Dental and Medical Problems

Dent Med Probl
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Dental and Medical Problems

2019, vol. 56, nr 1, January-March, p. 27–32

doi: 10.17219/dmp/102710

Publication type: original article

Language: English

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Creative Commons BY-NC-ND 3.0 Open Access

Finite element analysis of stress distribution around a dental implant with different amounts of bone loss: An in vitro study

Analiza metodą elementów skończonych rozkładu naprężeń dookoła implantu zębowego ze zróżnicowaną utratą kości – badanie in vitro

Mohammad Jafarian1,2,3,A,D,E,F, Fatemeh Sadat Mirhashemi4,B,C,F, Naghmeh Emadi2,5,D,E,F

1 Department of Oral and Maxillofacial Surgery, School of Dentistry, Shahid Beheshti University of Medical Sciences, Tehran, Iran

2 Research Institute for Dental Sciences, Shahid Beheshti University of Medical Sciences, Tehran, Iran

3 Dentofacial Deformities Research Center, Shahid Beheshti University of Medical Sciences, Tehran, Iran

4 Department of Biosystems Engineering, Faculty of Agriculture, Ferdowsi University of Mashhad, Iran

5 Dental Research Center, Shahid Beheshti University of Medical Sciences, Tehran, Iran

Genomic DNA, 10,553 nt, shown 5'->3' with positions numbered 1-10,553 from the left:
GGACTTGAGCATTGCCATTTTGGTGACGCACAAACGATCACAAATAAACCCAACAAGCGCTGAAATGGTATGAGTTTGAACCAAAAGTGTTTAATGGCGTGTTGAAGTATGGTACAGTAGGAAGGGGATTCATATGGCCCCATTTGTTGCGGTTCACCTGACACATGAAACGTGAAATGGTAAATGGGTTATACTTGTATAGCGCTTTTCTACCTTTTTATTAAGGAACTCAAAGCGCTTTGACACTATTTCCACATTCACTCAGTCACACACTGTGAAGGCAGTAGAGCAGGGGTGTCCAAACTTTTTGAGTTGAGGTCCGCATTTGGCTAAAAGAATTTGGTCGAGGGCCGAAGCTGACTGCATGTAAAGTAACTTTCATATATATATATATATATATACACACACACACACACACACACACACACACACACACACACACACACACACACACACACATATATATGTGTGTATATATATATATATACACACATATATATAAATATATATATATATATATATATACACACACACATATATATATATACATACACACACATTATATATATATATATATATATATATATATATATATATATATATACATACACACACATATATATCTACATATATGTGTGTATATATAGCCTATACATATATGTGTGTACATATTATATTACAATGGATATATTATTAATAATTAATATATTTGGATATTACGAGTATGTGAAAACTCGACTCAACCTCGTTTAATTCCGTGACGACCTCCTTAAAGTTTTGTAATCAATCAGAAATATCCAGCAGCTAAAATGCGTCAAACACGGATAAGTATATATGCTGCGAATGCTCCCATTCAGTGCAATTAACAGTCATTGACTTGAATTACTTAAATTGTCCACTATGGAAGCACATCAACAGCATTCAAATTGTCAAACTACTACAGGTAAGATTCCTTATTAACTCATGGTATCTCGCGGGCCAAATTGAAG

Background. The choice between reducing the bone height and inserting a shorter implant with a greater diameter or a longer and narrower implant without altering the bone height is a challenge in clinical practice.
Objectives. The purpose of this finite element analysis (FEA) was to compare the pattern and level of stress around implants with different lengths and diameters and with different amounts of bone loss, which changes the implant–crown ratio over time, depending on the available bone and the treatment modality.
Material and Methods. The FEA was carried out to evaluate the stress distribution in bone around 3.25 × 13 mm and 4 × 11 mm 3i implants, and 3.3 × 12 mm and 4.1 × 10 mm Straumann® implants. A 3D segment of the mandible was reconstructed from a computed tomography image of the posterior mandible. Occlusal force was simulated by applying 200 N vertical and 40 N horizontal loads to the occlusal node at the center of the abutment. The pattern of stress distribution in bone was evaluated in 10 models for each implant, representing 0–9 mm of bone resorption.
Results. The results showed that along with decreasing the implant insertion depth, and consequently the implant–crown ratio, the amount of stress in bone increased. The amount of stress increased with an increase in depth of bone loss in all models, but there was no significant change in the amount of stress in the first several millimeters of bone loss.
Conclusion. The results suggest that in terms of stress distribution, it is better to reduce the bone height and insert shorter implants with a greater diameter than longer implants with a smaller diameter.

Key words

dental implant, finite element analysis, alveolar bone loss

Słowa kluczowe

implant zębowy, analiza metodą elementów skończonych, utrata kości wyrostka zębodołowego

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